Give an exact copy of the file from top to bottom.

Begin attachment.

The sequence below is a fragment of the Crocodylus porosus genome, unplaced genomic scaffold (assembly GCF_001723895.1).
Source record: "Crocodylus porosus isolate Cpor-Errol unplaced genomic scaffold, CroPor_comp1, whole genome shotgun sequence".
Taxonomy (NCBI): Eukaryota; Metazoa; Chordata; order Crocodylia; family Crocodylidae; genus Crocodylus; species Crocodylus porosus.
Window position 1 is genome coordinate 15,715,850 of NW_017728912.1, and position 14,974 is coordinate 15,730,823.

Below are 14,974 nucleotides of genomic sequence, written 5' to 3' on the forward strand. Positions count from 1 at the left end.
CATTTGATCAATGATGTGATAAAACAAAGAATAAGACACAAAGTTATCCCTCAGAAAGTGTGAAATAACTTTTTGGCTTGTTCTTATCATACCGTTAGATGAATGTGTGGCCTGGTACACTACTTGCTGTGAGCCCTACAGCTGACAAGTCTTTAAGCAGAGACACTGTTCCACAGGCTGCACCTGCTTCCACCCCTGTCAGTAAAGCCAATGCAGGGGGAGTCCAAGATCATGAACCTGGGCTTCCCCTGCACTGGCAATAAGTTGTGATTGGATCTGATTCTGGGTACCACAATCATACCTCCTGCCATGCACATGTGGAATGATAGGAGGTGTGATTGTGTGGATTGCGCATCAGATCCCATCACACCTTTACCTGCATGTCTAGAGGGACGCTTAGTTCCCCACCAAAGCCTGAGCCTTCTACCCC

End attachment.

The sequence below is a fragment of the Crocodylus porosus genome, unplaced genomic scaffold (assembly GCF_001723895.1).
Source record: "Crocodylus porosus isolate Cpor-Errol unplaced genomic scaffold, CroPor_comp1, whole genome shotgun sequence".
Taxonomy (NCBI): Eukaryota; Metazoa; Chordata; order Crocodylia; family Crocodylidae; genus Crocodylus; species Crocodylus porosus.
Window position 1 is genome coordinate 15,715,850 of NW_017728912.1, and position 14,974 is coordinate 15,730,823.

Below are 14,974 nucleotides of genomic sequence, written 5' to 3' on the forward strand. Positions count from 1 at the left end.
CATTTGATCAATGATGTGATAAAACAAAGAATAAGACACAAAGTTATCCCTCAGAAAGTGTGAAATAACTTTTTGGCTTGTTCTTATCATACCGTTAGATGAATGTGTGGCCTGGTACACTACTTGCTGTGAGCCCTACAGCTGACAAGTCTTTAAGCAGAGACACTGTTCCACAGGCTGCACCTGCTTCCACCCCTGTCAGTAAAGCCAATGCAGGGGGAGTCCAAGATCATGAACCTGGGCTTCCCCTGCACTGGCAATAAGTTGTGATTGGATCTGATTCTGGGTACCACAATCATACCTCCTGCCATGCACATGTGGAATGATAGGAGGTGTGATTGTGTGGATTGCGCATCAGATCCCATCACACCTTTACCTGCATGTCTAGAGGGACGCTTAGTTCCCCACCAAAGCCTGAGCCTTCTACCCC